Chinese firm becomes Harris Tweed shareholder

'The Chinese market represents a huge potential for Harris Tweed'. Picture: Jane Barlow
'The Chinese market represents a huge potential for Harris Tweed'. Picture: Jane Barlow
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A MAJOR Chinese textile company has become a shareholder in one of the last three Harris Tweed mills.

The deal between Carloway Mill, on Lewis, and the Shandong Ruyi Technological Group comes after the industry celebrated its most productive year in almost two decades in 2012.

The announcement was widely welcomed last night, though concerns have been raised about the move being pre-emptive to an overall takeover.

The deal follows several months of discussions with one of the world’s largest textile companies, whose HQ is in Jining in eastern China.

Asia is home to the biggest export market for Harris Tweed, with more then 40 per cent of all cloth leaving the Western Isles going to Japan.

More than a million metres of tweed was produced by the three surviving Harris Tweed mills in 2012, the highest level of cloth production since the 1993.

A lawyer specialising in intellectual property (IP), said: “This is a major deal in terms of IP. You have the trademark associated with the Harris Tweed brand, which is a very valuable brand at the moment, particularly in the East.

“If this company now has shares in the mill, then who knows what the future holds.”

Bruce Armitgae, of Carloway Mill, said: “This is a very important announcement not only for the Carloway Mill, but for the Harris Tweed industry and the future economy of the Western Isles.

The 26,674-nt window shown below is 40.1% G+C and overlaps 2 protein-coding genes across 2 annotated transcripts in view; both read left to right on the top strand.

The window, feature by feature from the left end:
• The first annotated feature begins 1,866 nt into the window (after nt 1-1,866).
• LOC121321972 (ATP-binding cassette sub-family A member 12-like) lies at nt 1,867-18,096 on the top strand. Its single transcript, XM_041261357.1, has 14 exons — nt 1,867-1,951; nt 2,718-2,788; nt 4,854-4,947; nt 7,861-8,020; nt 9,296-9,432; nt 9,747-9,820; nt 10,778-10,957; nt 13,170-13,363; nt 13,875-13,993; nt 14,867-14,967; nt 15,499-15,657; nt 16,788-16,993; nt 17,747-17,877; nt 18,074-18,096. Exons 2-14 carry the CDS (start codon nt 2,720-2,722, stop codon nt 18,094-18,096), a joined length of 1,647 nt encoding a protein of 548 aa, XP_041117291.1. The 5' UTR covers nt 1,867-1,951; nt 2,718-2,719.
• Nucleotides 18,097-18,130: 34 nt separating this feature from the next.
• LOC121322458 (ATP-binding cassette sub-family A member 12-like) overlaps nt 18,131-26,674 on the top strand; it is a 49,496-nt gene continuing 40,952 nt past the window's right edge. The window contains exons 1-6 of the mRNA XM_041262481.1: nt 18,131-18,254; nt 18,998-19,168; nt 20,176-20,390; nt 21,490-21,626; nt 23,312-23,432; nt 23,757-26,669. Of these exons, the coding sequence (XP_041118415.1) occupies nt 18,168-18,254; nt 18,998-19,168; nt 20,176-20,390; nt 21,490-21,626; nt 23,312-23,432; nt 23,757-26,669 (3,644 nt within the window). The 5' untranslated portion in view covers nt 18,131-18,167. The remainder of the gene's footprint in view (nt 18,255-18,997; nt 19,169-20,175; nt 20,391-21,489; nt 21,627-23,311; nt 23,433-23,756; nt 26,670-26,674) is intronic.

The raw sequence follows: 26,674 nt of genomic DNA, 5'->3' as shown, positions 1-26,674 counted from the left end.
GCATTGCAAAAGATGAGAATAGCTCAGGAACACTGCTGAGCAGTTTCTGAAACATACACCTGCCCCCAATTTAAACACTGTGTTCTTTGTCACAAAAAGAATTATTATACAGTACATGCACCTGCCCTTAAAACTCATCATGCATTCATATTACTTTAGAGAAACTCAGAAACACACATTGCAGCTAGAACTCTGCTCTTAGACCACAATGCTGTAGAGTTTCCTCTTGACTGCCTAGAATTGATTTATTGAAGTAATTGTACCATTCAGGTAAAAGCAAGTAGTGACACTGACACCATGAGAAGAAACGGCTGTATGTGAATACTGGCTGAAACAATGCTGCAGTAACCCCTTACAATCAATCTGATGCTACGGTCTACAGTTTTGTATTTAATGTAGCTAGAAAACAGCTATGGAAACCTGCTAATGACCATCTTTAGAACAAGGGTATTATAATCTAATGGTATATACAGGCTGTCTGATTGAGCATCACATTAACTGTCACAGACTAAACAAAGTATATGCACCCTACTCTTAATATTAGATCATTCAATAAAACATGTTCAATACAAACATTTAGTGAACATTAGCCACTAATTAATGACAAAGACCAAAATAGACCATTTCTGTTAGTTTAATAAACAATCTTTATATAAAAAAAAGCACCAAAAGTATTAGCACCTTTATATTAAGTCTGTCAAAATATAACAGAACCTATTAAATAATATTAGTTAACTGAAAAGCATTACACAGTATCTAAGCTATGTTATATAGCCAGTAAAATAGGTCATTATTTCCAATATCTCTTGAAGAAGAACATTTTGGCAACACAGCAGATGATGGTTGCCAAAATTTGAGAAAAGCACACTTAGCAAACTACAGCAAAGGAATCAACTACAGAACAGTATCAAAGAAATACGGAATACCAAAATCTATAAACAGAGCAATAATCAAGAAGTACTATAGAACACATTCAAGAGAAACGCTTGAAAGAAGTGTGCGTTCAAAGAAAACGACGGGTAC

“Although the industry has developed and grown appreciably over the past three years, this new association with a global textile company is a first for Harris Tweed and will allow the Carloway Mill access to a potentially massive platform to expand its volumes and profitability.

“Shandong Ruyi has a home market place of 1.3 billion people, but it also has a sales presence in 51 countries across the world. This and their extensive knowledge of the textiles industry, together with their ambitions for Harris Tweed make them a highly desirable partner.”

Bahman Mostaghimi, managing director of Shandong Ruyi UK added: “Harris Tweed has been a key player in the history of fashion and indeed you cannot separate Scotland from Harris Tweed or Harris Tweed from Scotland.

“We are very proud to be working with this heritage and introduce it to China.”

The mill has recently rebranded to The Carloway Mill Harris Tweed.

Bosses plan to expand over the next few months by extending buildings and installing new machinery.

Western Isles MP Angus Macneil said: “I know the owners of Carloway Mill have been working very hard to develop their business and bring jobs to the island.

“This is a potentially fabulous reward for their efforts and gives a great opportunity to Harris Tweed, our islands and indeed Scotland, to make a mark in the huge Chinese market.”

Alasdair Allan MSP added: “The Chinese market represents a huge potential for Harris Tweed and it is great that the Carloway Mill is looking to develop in this area.

“I wish them every success and recognise the importance that they have economically for the islands.”

Angus Campbell, Western Isles Council leader and chairman of the Harris Tweed Industry Forum, said: “This is a very significant day for the Harris Tweed Industry and the Outer Hebrides.

“The establishment of a joint venture between the Carloway Mill and Shandong Ruyi opens up huge market potential and we will actively work with the company to support its future expansion.”